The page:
But what is important is the synergy that developed and propelled the process. Knowingly or unknowingly, all these actors: the state, the intellectuals, the academics, the reformers and the traditionalists, all played their part to shape the debate and bring us to where we are today. Can you imagine the UINSUKA standing as it is without this long and sometimes conflictual process? Indonesia has had to pay a price for its reform of Islamic education, and it did not happen overnight, but the process did not simply involve building university buildings here and there: It was a public process involving the public debate of ideas and the slow inculcation of these values and ideas that were debated then, like reform, modernity, science and the scientific method, etc. This process was always dynamic, even if it was confrontational at times, with accusations being thrown at each other by all parties. But it was a necessary step to get us to where we are today. 

FN: ‘Now here is where scholars like myself, who are trained in the school of Western social sciences, encounter difficulties. I dont know how to classify what is happening in places like UIN SUKA: You have pious Muslim students who are practicing Muslims who nonetheless can actually read the Quran and Hadith using the methodology of discourse analysis; who can write papers about inter-textual interpretations of the Quran; who can write deconstructive accounts of Islamic history, politics and ethics. How is this possible? From a Western point of view one might even call UINSUKA a secular modern university, but would you accept such a typology?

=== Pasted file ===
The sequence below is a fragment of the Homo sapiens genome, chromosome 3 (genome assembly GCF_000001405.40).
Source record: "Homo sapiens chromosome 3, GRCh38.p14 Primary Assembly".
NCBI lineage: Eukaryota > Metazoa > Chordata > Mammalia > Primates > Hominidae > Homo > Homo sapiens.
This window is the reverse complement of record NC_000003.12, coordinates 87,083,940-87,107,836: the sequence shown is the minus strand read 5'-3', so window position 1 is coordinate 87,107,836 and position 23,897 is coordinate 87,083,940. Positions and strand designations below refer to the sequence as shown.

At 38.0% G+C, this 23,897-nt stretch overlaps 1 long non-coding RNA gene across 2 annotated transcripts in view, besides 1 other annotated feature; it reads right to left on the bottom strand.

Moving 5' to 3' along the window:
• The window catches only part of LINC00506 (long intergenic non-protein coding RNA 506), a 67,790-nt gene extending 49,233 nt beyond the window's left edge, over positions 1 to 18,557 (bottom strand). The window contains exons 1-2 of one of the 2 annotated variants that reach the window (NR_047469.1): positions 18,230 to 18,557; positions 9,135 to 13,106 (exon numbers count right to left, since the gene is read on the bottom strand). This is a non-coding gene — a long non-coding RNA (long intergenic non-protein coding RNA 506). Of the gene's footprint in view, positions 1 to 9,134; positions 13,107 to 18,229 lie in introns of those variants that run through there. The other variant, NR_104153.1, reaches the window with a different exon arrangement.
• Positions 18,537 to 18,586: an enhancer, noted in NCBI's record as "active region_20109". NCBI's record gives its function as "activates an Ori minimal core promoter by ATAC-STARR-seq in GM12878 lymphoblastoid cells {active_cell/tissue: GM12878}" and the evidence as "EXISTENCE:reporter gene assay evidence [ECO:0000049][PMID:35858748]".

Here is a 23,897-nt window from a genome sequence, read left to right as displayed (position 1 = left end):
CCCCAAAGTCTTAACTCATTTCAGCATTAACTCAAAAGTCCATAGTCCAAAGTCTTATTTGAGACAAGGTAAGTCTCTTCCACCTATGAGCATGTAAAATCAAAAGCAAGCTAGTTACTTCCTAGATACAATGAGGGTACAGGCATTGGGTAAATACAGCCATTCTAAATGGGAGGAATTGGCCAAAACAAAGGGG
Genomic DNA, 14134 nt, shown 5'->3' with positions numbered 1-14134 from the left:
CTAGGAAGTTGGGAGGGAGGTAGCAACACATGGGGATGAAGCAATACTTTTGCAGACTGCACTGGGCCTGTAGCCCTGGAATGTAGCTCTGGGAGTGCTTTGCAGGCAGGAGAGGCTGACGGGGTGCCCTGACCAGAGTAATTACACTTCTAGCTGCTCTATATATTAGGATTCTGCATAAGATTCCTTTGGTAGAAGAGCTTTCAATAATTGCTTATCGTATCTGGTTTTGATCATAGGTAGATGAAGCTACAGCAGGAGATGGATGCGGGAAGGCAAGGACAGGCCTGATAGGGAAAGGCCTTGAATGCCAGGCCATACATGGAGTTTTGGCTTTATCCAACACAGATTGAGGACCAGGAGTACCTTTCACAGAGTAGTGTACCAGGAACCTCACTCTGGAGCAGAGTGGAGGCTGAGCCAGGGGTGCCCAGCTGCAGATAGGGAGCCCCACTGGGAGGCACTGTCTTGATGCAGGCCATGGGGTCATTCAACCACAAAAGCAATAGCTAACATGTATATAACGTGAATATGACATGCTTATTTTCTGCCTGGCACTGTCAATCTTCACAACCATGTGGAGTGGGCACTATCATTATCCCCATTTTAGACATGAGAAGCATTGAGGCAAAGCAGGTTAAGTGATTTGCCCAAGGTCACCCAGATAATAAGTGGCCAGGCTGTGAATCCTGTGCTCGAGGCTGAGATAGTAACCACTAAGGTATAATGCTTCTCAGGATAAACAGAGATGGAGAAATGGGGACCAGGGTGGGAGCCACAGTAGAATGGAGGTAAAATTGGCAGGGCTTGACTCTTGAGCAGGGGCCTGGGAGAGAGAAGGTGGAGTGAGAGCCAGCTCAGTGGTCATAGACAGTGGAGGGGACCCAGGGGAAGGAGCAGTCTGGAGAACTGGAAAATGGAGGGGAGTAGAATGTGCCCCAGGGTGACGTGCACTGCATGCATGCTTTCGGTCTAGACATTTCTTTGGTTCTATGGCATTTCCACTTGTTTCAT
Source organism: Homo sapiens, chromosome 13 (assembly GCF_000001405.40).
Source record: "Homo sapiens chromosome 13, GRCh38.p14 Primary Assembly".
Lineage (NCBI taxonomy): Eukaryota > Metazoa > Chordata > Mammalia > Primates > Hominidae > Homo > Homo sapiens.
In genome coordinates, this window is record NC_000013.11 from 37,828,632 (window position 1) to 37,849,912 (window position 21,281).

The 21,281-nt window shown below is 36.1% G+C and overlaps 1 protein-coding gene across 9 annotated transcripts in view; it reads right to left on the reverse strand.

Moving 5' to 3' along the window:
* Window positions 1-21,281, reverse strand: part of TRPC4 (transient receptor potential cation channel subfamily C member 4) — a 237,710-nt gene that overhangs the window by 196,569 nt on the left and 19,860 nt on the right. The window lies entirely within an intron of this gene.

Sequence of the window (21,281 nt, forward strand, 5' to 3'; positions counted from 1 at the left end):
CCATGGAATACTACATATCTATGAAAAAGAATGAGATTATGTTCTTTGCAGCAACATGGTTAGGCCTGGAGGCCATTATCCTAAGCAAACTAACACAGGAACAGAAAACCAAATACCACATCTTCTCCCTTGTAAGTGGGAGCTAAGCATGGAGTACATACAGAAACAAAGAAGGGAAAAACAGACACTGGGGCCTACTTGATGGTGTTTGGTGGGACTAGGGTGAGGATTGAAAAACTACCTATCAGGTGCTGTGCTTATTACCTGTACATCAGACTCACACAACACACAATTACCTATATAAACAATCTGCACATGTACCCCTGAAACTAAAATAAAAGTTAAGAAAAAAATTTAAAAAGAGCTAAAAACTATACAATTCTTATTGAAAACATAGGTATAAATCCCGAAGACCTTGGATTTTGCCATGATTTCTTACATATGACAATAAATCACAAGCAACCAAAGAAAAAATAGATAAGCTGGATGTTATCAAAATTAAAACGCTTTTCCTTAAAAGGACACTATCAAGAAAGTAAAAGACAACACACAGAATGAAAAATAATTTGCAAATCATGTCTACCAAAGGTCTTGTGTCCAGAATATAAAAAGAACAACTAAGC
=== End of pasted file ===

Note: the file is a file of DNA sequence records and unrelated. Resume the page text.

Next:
AA: ‘No, we dont and we will not. We are not a secular or modern university in the Western sense of the word. UINSUKA is, after all a UIN, an Islamic university. There are secular universities here in Indonesia like Gajah Mada next door.